Again, it is another paradox. Though my father was (and is and always will be) there for me, I received a second hand education of fatherless childhood. My grandfathers were not very present in my parents and aunts and uncles life, thus making mis abuelitas, Luz and Ana, the heads of their respective families. When I do a section on my family, I will probably go on forever on how much I admire my grandmothers but now is not the time, I have a point to make. And that point is, because of this second hand education it has always been emphasized to me not to depend on a man for my living. I have take these words with a grain of salt because with them I also hear “I can’t wait to have grandchildren” and “Marry rich so you don’t have to work”.
From “Las Girlfriends”, I pulled out a theme of hermanadad. I feel this when the narrator states in “How do I explain, it was all/of Texas I was kicking/and all our asses on the line”(Cisneros Lines 12-14). Cisneros also expresses this feeling in her short essay “Notes to a Young Writer”. She says that she writes for “that world, the world of thousands of silent women, women like my mama and Emily Dickinson’s housekeeper…must be recorded so that their stories can finally be heard.” The feeling of hermanadad that Cisneros places in her work connects with another reoccurring theme I see, a need to give back the community she was born in and the women who shoulder she stands on.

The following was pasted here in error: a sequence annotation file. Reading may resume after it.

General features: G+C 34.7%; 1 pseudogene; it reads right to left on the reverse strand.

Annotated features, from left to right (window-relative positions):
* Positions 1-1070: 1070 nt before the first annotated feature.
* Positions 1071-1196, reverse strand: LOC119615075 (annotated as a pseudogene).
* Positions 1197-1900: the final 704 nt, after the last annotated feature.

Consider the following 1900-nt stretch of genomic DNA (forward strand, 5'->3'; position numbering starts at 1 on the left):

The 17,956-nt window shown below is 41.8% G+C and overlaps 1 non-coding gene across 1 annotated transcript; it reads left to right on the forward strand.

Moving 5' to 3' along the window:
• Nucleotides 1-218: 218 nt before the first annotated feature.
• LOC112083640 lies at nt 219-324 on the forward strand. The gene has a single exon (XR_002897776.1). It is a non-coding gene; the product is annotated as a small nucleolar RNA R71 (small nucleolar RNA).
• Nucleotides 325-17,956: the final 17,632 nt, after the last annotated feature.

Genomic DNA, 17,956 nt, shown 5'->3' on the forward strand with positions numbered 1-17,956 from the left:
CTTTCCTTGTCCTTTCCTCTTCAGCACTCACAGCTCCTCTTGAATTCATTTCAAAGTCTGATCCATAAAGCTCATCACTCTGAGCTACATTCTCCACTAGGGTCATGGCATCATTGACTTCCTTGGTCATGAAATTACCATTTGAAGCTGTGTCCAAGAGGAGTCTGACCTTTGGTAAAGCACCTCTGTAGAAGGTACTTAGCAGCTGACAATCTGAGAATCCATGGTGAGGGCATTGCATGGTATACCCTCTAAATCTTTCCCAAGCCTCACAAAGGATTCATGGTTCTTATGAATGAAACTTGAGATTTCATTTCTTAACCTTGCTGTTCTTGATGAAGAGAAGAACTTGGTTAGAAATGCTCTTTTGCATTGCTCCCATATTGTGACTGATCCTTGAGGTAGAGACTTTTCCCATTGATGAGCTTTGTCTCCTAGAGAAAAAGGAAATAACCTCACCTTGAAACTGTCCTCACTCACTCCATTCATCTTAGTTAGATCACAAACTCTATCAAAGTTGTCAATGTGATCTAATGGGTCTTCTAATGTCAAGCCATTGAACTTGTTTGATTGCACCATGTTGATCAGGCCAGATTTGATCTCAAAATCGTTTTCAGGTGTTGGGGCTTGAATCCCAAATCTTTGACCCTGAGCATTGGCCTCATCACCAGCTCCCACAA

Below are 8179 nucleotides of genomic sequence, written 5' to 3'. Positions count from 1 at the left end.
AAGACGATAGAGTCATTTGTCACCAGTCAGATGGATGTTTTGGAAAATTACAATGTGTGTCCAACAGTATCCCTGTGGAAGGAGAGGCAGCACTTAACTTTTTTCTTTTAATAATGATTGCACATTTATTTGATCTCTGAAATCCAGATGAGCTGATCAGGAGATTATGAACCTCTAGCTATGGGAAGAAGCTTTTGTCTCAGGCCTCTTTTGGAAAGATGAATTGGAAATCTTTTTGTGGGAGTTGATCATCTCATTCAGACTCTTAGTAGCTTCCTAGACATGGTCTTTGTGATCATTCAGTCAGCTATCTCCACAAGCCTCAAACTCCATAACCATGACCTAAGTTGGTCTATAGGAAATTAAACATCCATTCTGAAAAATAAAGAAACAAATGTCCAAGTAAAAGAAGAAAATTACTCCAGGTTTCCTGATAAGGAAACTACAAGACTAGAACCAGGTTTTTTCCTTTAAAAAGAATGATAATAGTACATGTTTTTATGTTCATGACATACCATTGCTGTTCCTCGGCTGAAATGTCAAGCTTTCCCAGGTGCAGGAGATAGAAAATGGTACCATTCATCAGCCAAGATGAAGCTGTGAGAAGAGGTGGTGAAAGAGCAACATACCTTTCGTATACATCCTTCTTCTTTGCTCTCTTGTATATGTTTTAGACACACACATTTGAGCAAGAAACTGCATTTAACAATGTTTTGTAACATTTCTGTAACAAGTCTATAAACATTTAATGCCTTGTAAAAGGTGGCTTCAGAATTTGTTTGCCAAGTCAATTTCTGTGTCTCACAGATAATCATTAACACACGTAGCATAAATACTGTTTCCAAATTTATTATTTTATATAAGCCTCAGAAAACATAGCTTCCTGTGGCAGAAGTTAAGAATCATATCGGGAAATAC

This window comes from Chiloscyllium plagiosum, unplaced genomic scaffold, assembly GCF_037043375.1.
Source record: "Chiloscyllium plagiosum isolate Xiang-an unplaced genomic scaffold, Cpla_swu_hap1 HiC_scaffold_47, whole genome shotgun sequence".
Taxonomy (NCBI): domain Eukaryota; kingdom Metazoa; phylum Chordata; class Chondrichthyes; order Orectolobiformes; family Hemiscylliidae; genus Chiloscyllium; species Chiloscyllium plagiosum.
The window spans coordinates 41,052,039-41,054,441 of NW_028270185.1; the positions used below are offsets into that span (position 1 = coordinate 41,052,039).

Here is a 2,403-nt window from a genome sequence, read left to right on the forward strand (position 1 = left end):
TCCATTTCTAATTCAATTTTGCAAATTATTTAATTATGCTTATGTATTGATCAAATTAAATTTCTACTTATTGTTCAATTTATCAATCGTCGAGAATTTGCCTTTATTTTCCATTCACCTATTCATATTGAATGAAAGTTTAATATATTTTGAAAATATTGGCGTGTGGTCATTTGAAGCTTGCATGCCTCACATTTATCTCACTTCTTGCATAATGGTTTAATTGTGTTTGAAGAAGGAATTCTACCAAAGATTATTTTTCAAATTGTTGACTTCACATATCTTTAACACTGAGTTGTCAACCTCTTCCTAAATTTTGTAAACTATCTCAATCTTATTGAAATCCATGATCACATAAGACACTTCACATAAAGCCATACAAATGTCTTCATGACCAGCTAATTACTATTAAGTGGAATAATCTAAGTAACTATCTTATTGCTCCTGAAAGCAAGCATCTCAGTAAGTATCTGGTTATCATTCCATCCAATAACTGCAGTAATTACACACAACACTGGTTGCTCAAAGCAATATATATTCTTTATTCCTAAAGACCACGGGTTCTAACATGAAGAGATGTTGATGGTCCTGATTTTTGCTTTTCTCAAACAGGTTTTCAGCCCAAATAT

Reading these works and reflecting on my family leads me a, maybe temporary, solution to my initial problem. It seems that the best way to blend these identities is to always be a woman. It sounds kind of weird but sometimes racial strife is completely masculine or asexual. I have to remember that by fighting for my rights as a Puerto Rican, I am exemplifying what it means to be a Latina. Also, another way to blend these identities is to embrace the ideals of Latina Feminism. And I think the most important lesson of I learned so far from Latino Feminism is from Sandra Cisneros. Her need to give back after she has gotten out represents the generous feminism of hermanadad.